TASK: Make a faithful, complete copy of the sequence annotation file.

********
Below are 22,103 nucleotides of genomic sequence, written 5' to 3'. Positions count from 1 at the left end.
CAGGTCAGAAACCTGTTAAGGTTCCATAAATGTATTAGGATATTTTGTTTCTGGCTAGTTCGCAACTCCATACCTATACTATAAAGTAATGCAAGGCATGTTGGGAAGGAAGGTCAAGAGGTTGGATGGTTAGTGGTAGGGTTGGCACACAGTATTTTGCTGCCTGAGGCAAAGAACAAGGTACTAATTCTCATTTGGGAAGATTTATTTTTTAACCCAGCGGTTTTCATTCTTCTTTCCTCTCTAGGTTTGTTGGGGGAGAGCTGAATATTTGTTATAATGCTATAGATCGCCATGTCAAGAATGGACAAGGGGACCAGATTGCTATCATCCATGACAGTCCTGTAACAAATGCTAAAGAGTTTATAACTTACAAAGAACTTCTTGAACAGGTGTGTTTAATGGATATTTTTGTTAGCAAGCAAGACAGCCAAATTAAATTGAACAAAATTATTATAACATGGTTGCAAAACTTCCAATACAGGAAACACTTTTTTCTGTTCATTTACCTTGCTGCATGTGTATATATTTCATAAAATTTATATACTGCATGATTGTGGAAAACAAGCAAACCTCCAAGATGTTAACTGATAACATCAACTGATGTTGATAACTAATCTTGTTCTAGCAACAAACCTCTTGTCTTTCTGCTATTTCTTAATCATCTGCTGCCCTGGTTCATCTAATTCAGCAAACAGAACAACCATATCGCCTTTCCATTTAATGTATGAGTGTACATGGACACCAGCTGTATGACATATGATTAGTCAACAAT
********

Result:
Below are 22,103 nucleotides of genomic sequence, written 5' to 3'. Positions count from 1 at the left end.
CAGGTCAGAAACCTGTTAAGGTTCCATAAATGTATTAGGATATTTTGTTTCTGGCTAGTTCGCAACTCCATACCTATACTATAAAGTAATGCAAGGCATGTTGGGAAGGAAGGTCAAGAGGTTGGATGGTTAGTGGTAGGGTTGGCACACAGTATTTTGCTGCCTGAGGCAAAGAACAAGGTACTAATTCTCATTTGGGAAGATTTATTTTTTAACCCAGCGGTTTTCATTCTTCTTTCCTCTCTAGGTTTGTTGGGGGAGAGCTGAATATTTGTTATAATGCTATAGATCGCCATGTCAAGAATGGACAAGGGGACCAGATTGCTATCATCCATGACAGTCCTGTAACAAATGCTAAAGAGTTTATAACTTACAAAGAACTTCTTGAACAGGTGTGTTTAATGGATATTTTTGTTAGCAAGCAAGACAGCCAAATTAAATTGAACAAAATTATTATAACATGGTTGCAAAACTTCCAATACAGGAAACACTTTTTTCTGTTCATTTACCTTGCTGCATGTGTATATATTTCATAAAATTTATATACTGCATGATTGTGGAAAACAAGCAAACCTCCAAGATGTTAACTGATAACATCAACTGATGTTGATAACTAATCTTGTTCTAGCAACAAACCTCTTGTCTTTCTGCTATTTCTTAATCATCTGCTGCCCTGGTTCATCTAATTCAGCAAACAGAACAACCATATCGCCTTTCCATTTAATGTATGAGTGTACATGGACACCAGCTGTATGACATATGATTAGTCAACAAT